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Hyperconverged Infrastructure – Is it right for your IT environment?

November 16, 2022

By Barbara Holmes

When considering the replacement of aging IT infrastructure, Hyperconverged Infrastructure (HCI) may be a good option for large-scale implementations. Court IT staff are taking a harder look at cloud infrastructures, further virtualization, and a relatively new architecture known as Hyperconverged Infrastructure to replace their outdated IT resources. HCI is particularly advantageous for large court implementations where there are numerous servers and a large network to be managed. Like many government entities, courts have operated with limited IT funding, resulting in many outdated data centers and network resources in need of replacement. Throughout the nation, aging IT infrastructure leaves government organizations vulnerable to cybersecurity attacks. Aging infrastructure also cannot meet the requirements for a modern Business Continuity/ Disaster Recovery plan.

HCI has been put into place in the 1st Judicial District in Philadelphia as well as others. “The decision for HCI was through the lens of scalability and maximizing our resources,” says Joshua Reece, CIO for the Philadelphia courts.

HCI provides software orchestration of network, storage, and computing resources with a single management interface that can be accessed remotely. It also tends to have a smaller physical footprint than a standard set of server racks and related equipment.

This architecture can operate on-premises, in multiple or a single cloud, or in a hybrid environment. The flexibility in architecture provides the ability to geographically distant locations, thus providing resiliency to minimize the threats caused by cyberattacks and natural disasters.

The remote capabilities have increasingly become attractive as remote work has increased and can easily be combined with a managed, off-site data center that provides greater physical security and redundancy of power and security systems. A managed data center is deployed and monitored by a third-party data center service provider through a managed server platform. Thus, it reduces reliance on in-house resources.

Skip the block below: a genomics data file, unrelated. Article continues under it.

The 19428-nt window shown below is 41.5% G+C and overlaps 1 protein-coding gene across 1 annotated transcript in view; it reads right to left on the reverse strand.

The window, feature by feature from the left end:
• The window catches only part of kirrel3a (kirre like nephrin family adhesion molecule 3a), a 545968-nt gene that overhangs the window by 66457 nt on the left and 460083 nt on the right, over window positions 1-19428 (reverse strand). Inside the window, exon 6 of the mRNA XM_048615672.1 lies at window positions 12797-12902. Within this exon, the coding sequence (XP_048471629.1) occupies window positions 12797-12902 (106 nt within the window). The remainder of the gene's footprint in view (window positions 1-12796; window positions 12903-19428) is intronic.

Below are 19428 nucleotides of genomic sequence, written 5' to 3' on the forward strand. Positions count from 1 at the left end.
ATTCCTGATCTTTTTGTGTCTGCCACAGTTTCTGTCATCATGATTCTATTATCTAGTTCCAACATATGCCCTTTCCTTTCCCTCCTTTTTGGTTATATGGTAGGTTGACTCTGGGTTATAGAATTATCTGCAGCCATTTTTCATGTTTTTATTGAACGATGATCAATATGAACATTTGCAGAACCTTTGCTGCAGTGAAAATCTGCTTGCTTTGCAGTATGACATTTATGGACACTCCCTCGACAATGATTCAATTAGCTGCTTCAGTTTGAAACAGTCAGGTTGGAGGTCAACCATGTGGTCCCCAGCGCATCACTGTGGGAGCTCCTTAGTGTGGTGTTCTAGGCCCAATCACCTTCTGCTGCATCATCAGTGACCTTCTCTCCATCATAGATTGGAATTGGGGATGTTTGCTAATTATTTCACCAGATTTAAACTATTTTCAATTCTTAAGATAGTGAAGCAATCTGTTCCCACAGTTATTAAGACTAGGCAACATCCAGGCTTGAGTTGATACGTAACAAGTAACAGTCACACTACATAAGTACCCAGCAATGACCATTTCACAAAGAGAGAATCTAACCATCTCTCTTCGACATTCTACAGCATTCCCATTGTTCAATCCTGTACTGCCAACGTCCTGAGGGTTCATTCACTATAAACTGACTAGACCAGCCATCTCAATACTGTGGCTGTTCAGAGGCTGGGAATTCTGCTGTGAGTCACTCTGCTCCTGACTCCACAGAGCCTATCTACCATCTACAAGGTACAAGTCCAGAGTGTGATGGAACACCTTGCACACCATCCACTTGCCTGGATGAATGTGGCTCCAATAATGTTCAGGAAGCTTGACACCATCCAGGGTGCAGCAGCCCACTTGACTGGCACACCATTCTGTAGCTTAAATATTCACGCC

HCI is another step beyond just the virtualization of servers into the virtualization of storage and networking. A single platform for all these resources provides for better coordination and enhanced performance. This also provides for better orchestration of security services.

With all the benefits of HCI, nevertheless, there are times when it is not the best solution. Large databases that require dedicated storage are not well suited to this architecture as HCI is meant to scale horizontally, not vertically. For example, a large Oracle CMS implementation in Philadelphia was recommended to stay on standard server technology. HCI does not preclude the use of other resources that are needed to fully manage and maximize the user experience.

There are many HCI vendors operating in an incredibly competitive environment. Make sure to sufficiently research before committing to such a project. The migration of existing data and applications is often a lengthy process that needs plenty of planning and deliberation, much like any large architectural shift. Various HCI solutions offer partner services and features that can greatly improve the IT environment as a whole.

Interested in learning more about the latest innovations in court IT? Join us virtually at the 2022 eCourts Conference in December.

Is your court considering updating or adopting new technology? Share your experiences with us. For more information, contact Knowledge@ncsc.org or call 800-616-6164. Follow the National Center for State Courts on Facebook, Twitter, or LinkedIn.